Griest: William Walton Griest Collection, Series 26 Post Office

Call Number:  MG-65, Series 26 Post Office

6 boxes     85 folders     3 cubic ft.

Repository: (Lancaster, Pa.)

Shelving Location:  Archives South, Side 2

Description:  Series 26 contains documents regarding the postal service, including stamps, rural delivery, parcel post, postage rates, and employees.

This collection contains business and personal correspondence relating to politics, education, immigration, roads and waterways, railroads, economic issues, agriculture, trade and commerce, taxes, the Postal Service, the Susquehanna Iron Company, the Susquehanna Bridge, and many other topics. There are also Congressional bills and speeches, financial information for the businesses William Walton Griest was involved with, and papers reflecting his efforts to improve Lancaster County’s road system and to survey the county’s waterways for expanded uses.

Creator:  Griest, William Walton, 1858-1929.

Conditions for Access:  No restrictions.

System of Arrangement:  Griest’s original folder titles and contents have been retained. The collection has been organized by subject into 26 series.

Conditions Governing Reproductions:  Collection may not be photocopied. Please contact Research Staff or Archives Staff with questions.

Language:  English

Source of Acquisition:  Gift of W. W. Griest’s daughter, Rebecca W. Griest.

Administrative/Biographical History: 

In 2003, the Lancaster County Historical Society received a Pennsylvania Historical and Museum Commission grant to rehouse and inventory the William Walton Griest papers. Many of these papers date from the 1880s to the 1930s and focus on Griest’s business and political interests. The grant has allowed the historical society to open this previously inaccessible collection to researchers of Lancaster County, Pennsylvania, and United States history.

William Walton Griest was a prominent member of Congress from 1909 until 1929.  His papers reflect his influence not only in matters of national concern, but also those of Lancaster County.  His term in office spans a tumultuous era of United States history, dealing with such topics as Women’s Suffrage, Prohibition, and the First World War.  The collection sheds light on what members of Congress felt about these issues, and also what Lancasterians felt about them.  Numerous letters and petitions were written to Representative Griest on issues which divided the nation and Lancaster County.

William Griest did not begin his career as a politician, but rather started as a public school teacher. After graduating from Millersville State Normal School in 1876,  he taught at schools in East Donegal and Mount Joy townships for three years before taking another career path.  His education led him to become a writer and later editor of the Lancaster Inquirer, a weekly newspaper published by his father Ellwood Griest.

Griest was an unostentatious man; nevertheless, he was a well-respected man in the community.  He lived on South Queen Street with his wife Elizabeth Paxson Smith, son George W. Griest, and daughter Rebecca Walton Griest. The family was extremely close. Files containing personal correspondence between the family give insight into the quiet life of such a public man.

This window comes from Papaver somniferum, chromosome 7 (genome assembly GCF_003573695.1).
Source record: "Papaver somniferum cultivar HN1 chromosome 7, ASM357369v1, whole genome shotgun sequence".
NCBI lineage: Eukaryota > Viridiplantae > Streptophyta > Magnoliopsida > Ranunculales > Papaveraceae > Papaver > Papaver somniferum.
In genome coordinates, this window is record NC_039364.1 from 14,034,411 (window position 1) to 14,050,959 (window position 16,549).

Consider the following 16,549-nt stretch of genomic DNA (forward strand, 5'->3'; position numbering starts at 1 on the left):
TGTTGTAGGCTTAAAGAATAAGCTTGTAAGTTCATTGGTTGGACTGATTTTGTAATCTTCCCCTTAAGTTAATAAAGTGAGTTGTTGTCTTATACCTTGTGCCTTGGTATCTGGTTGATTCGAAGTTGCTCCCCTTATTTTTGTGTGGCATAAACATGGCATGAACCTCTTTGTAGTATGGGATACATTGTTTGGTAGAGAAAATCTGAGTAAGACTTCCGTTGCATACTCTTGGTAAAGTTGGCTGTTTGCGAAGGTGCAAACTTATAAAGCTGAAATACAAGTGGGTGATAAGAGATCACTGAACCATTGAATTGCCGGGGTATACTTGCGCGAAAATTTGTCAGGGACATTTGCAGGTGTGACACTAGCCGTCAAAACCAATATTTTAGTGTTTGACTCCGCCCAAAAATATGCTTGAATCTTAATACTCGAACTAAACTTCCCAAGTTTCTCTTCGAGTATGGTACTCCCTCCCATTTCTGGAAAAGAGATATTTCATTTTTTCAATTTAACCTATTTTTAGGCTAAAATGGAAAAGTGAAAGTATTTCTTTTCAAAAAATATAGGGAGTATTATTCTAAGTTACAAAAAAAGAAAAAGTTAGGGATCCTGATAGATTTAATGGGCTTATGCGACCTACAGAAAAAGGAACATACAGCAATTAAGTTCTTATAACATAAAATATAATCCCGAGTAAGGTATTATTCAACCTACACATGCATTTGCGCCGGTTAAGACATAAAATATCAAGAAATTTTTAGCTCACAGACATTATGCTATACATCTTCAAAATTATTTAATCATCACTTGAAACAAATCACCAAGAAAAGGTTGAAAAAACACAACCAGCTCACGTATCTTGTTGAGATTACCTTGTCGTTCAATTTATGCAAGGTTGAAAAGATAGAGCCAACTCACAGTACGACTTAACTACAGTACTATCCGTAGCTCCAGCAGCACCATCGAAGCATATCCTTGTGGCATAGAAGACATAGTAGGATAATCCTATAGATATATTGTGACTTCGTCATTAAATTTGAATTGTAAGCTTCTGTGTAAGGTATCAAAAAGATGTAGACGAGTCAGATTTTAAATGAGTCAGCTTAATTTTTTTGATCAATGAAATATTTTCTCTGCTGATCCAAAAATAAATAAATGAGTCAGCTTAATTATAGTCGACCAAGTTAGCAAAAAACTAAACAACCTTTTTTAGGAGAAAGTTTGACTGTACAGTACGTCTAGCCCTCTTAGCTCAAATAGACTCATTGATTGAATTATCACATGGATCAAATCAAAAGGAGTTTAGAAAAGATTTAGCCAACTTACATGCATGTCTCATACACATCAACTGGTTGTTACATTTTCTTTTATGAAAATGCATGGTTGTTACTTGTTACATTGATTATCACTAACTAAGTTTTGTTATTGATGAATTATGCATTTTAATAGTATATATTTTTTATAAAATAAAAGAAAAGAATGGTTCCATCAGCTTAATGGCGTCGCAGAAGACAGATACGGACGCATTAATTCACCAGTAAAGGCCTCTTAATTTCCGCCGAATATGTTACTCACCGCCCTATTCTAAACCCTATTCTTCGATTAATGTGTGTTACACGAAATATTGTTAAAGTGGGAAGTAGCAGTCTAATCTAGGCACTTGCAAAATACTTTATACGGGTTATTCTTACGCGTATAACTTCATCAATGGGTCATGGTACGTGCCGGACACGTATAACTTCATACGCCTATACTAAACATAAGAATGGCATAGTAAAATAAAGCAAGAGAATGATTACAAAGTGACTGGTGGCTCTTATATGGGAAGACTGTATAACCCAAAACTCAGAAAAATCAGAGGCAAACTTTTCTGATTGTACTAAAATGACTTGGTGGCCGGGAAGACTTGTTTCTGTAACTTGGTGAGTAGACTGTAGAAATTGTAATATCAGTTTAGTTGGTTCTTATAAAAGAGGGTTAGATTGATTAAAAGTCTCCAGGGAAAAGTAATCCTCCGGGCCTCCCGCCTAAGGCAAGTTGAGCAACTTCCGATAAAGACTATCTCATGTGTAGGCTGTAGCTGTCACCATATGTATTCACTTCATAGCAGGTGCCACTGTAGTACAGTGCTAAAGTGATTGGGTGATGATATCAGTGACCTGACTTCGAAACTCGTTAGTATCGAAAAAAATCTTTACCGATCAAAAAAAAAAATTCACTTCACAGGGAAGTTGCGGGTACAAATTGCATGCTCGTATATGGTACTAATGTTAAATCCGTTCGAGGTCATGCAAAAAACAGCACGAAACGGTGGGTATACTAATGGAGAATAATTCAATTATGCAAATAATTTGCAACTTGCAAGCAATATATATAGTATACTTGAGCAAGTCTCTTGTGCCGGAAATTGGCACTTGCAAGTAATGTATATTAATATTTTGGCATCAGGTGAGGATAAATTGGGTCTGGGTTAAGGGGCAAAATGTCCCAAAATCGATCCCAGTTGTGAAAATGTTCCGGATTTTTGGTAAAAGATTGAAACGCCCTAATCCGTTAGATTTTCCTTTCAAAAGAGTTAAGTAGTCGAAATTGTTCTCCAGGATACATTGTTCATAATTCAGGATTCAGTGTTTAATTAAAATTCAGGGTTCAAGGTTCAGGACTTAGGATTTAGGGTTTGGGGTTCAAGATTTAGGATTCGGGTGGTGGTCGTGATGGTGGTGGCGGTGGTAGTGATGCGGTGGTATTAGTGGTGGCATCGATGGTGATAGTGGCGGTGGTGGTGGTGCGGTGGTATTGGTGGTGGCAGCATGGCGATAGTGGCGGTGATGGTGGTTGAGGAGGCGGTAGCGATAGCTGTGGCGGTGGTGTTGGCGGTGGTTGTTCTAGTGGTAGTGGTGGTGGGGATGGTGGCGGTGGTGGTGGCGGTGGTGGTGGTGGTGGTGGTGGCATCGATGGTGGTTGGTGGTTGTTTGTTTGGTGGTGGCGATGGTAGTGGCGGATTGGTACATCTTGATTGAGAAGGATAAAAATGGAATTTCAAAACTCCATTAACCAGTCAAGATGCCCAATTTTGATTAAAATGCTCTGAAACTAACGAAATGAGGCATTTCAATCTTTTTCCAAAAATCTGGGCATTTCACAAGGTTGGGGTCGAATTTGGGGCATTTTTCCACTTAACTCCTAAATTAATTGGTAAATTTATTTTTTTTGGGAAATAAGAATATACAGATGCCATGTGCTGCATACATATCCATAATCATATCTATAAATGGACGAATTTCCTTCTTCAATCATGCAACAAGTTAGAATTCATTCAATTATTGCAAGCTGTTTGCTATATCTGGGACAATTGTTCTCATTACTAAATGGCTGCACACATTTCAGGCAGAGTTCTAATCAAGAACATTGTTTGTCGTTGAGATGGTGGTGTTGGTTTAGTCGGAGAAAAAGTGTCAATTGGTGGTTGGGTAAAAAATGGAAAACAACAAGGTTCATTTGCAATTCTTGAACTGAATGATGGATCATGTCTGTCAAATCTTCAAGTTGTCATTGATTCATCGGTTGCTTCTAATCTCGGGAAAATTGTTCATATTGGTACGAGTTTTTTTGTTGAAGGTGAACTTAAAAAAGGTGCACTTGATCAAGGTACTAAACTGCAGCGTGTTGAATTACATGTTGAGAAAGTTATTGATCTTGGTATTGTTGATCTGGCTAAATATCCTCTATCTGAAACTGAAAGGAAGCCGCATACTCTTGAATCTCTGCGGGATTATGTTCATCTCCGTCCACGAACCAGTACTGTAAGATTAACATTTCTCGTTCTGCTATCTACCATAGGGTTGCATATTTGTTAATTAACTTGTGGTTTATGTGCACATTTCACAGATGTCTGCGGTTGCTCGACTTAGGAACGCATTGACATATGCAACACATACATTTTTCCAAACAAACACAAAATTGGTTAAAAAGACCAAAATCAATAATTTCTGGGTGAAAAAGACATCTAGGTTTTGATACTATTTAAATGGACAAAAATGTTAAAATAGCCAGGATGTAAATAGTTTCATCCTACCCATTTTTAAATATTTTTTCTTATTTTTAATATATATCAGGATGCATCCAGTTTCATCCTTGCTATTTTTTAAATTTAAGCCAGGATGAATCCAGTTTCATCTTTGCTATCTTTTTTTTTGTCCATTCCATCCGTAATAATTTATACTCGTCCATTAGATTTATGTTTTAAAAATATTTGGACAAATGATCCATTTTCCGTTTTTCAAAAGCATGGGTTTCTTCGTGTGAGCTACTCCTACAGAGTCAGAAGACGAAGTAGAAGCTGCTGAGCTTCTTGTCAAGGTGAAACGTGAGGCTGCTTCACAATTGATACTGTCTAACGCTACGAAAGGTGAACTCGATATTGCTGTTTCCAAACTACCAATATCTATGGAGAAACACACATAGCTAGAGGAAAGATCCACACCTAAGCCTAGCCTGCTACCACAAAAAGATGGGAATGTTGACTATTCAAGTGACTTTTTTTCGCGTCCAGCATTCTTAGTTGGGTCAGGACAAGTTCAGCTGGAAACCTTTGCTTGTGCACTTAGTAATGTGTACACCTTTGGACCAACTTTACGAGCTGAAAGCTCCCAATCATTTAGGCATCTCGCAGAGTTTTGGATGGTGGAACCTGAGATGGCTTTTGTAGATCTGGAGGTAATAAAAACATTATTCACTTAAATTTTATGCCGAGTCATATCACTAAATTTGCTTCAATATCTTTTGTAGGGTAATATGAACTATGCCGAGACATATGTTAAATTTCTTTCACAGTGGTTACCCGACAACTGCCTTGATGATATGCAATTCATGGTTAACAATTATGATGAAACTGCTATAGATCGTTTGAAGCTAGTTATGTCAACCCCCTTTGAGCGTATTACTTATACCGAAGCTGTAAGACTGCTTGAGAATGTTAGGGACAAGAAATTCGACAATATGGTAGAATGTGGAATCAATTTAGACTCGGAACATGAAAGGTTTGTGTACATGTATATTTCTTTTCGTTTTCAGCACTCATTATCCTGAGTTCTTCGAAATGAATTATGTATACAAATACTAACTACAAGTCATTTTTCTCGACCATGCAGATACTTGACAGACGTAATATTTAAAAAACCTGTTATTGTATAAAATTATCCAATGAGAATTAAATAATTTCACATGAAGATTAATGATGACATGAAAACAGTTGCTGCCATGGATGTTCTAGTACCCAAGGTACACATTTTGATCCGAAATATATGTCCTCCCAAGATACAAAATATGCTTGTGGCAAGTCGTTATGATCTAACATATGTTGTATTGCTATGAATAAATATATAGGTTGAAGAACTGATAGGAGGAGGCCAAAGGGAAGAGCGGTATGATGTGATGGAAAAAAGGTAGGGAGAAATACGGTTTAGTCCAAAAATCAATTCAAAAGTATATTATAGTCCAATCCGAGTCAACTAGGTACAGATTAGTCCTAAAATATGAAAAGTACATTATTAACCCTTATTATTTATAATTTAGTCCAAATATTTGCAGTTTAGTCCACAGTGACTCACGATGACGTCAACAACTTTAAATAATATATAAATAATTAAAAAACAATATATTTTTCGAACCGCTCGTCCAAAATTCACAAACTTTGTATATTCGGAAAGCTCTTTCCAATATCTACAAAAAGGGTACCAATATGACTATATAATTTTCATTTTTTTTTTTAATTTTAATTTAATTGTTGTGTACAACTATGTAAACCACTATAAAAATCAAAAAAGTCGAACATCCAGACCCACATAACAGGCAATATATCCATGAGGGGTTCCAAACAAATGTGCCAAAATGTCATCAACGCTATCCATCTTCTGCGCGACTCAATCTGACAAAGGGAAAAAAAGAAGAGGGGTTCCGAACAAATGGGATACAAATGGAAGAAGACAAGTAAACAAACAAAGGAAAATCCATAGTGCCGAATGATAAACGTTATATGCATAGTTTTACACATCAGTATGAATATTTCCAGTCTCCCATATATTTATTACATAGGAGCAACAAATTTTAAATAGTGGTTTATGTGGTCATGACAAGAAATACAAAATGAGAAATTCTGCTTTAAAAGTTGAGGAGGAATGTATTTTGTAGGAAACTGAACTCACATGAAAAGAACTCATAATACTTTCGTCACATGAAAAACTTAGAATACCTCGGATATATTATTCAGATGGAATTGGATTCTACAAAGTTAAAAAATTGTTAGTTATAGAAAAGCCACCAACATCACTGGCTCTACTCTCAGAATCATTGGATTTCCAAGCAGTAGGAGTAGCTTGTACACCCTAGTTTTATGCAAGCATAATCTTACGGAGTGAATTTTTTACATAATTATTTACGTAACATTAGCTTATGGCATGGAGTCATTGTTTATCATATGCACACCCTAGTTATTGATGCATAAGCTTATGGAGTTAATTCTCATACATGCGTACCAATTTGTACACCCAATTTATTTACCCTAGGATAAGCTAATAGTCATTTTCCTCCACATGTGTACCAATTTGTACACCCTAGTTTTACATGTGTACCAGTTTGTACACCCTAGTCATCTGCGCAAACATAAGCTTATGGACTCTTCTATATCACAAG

His first election to public office, as a member of the Lancaster City School Board in 1884, probably derived from his background as a teacher. With this success, his political career had been born and Griest continued to run for increasingly more prestigious offices. He was Chief Clerk for the County Commissioners, leader of the Republican party in Lancaster County, delegate to Republican National Convention from 1896-1920, and finally a representative to Congress from 1908 to 1929.  His political career of more than forty years extended over an era of great change in both the county and the country.

Griest was heavily involved in the economy of Lancaster County.  Not only was he a noteworthy Congressman, he was an equally shrewd businessman.  He became an investor in many of the local public utility companies, the most prominently featured in his papers being the Lancaster County Railway and Light Company. Documents in the collection shed light on Griest’s involvement in the company as well as the company’s financial information and its interactions with other utility companies. Under his leadership, the company turned around from a dying operation on the brink of bankruptcy to an operation netting a profit of more than $100,000 a year. 

Griest invested in another failing company, the Susquehanna Iron and Steel Company, at Columbia.  He purchased the company in an attempt to save the mills from closing and losing the industry in the area.  His papers contain many of the financial ledgers and employment records of the company.  The documents give further insight into not only Griest’s business dealings, but also the lives of local men that worked for the company.